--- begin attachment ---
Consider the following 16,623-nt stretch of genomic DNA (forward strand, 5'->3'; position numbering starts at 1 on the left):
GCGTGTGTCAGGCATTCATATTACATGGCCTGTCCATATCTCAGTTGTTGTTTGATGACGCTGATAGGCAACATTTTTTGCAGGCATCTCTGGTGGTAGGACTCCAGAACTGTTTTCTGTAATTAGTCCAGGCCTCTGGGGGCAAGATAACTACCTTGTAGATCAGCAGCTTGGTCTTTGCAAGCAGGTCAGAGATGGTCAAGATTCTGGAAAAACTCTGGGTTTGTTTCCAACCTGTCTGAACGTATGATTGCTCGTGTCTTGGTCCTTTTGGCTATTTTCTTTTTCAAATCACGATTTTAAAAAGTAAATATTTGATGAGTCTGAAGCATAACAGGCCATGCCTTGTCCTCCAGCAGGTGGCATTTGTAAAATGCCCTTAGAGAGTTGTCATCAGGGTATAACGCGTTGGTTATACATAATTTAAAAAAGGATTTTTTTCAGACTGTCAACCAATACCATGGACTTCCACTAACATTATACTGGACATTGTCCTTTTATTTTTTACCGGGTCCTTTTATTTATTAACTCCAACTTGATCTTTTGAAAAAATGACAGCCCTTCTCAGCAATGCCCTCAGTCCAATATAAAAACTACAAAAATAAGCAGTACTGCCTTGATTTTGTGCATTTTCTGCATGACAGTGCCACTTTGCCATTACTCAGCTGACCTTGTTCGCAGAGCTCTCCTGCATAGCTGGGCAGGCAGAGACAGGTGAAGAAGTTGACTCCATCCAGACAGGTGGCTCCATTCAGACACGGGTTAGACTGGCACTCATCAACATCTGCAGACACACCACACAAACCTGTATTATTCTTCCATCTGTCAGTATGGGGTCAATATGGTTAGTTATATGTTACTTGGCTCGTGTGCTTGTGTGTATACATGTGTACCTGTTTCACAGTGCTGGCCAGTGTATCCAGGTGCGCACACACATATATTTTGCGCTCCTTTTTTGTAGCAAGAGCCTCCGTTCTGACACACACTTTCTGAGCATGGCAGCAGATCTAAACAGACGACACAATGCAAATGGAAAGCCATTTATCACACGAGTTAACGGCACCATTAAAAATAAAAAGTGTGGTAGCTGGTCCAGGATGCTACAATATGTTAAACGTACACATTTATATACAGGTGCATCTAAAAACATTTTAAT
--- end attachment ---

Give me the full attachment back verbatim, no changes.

Consider the following 16,623-nt stretch of genomic DNA (forward strand, 5'->3'; position numbering starts at 1 on the left):
GCGTGTGTCAGGCATTCATATTACATGGCCTGTCCATATCTCAGTTGTTGTTTGATGACGCTGATAGGCAACATTTTTTGCAGGCATCTCTGGTGGTAGGACTCCAGAACTGTTTTCTGTAATTAGTCCAGGCCTCTGGGGGCAAGATAACTACCTTGTAGATCAGCAGCTTGGTCTTTGCAAGCAGGTCAGAGATGGTCAAGATTCTGGAAAAACTCTGGGTTTGTTTCCAACCTGTCTGAACGTATGATTGCTCGTGTCTTGGTCCTTTTGGCTATTTTCTTTTTCAAATCACGATTTTAAAAAGTAAATATTTGATGAGTCTGAAGCATAACAGGCCATGCCTTGTCCTCCAGCAGGTGGCATTTGTAAAATGCCCTTAGAGAGTTGTCATCAGGGTATAACGCGTTGGTTATACATAATTTAAAAAAGGATTTTTTTCAGACTGTCAACCAATACCATGGACTTCCACTAACATTATACTGGACATTGTCCTTTTATTTTTTACCGGGTCCTTTTATTTATTAACTCCAACTTGATCTTTTGAAAAAATGACAGCCCTTCTCAGCAATGCCCTCAGTCCAATATAAAAACTACAAAAATAAGCAGTACTGCCTTGATTTTGTGCATTTTCTGCATGACAGTGCCACTTTGCCATTACTCAGCTGACCTTGTTCGCAGAGCTCTCCTGCATAGCTGGGCAGGCAGAGACAGGTGAAGAAGTTGACTCCATCCAGACAGGTGGCTCCATTCAGACACGGGTTAGACTGGCACTCATCAACATCTGCAGACACACCACACAAACCTGTATTATTCTTCCATCTGTCAGTATGGGGTCAATATGGTTAGTTATATGTTACTTGGCTCGTGTGCTTGTGTGTATACATGTGTACCTGTTTCACAGTGCTGGCCAGTGTATCCAGGTGCGCACACACATATATTTTGCGCTCCTTTTTTGTAGCAAGAGCCTCCGTTCTGACACACACTTTCTGAGCATGGCAGCAGATCTAAACAGACGACACAATGCAAATGGAAAGCCATTTATCACACGAGTTAACGGCACCATTAAAAATAAAAAGTGTGGTAGCTGGTCCAGGATGCTACAATATGTTAAACGTACACATTTATATACAGGTGCATCTAAAAACATTTTAAT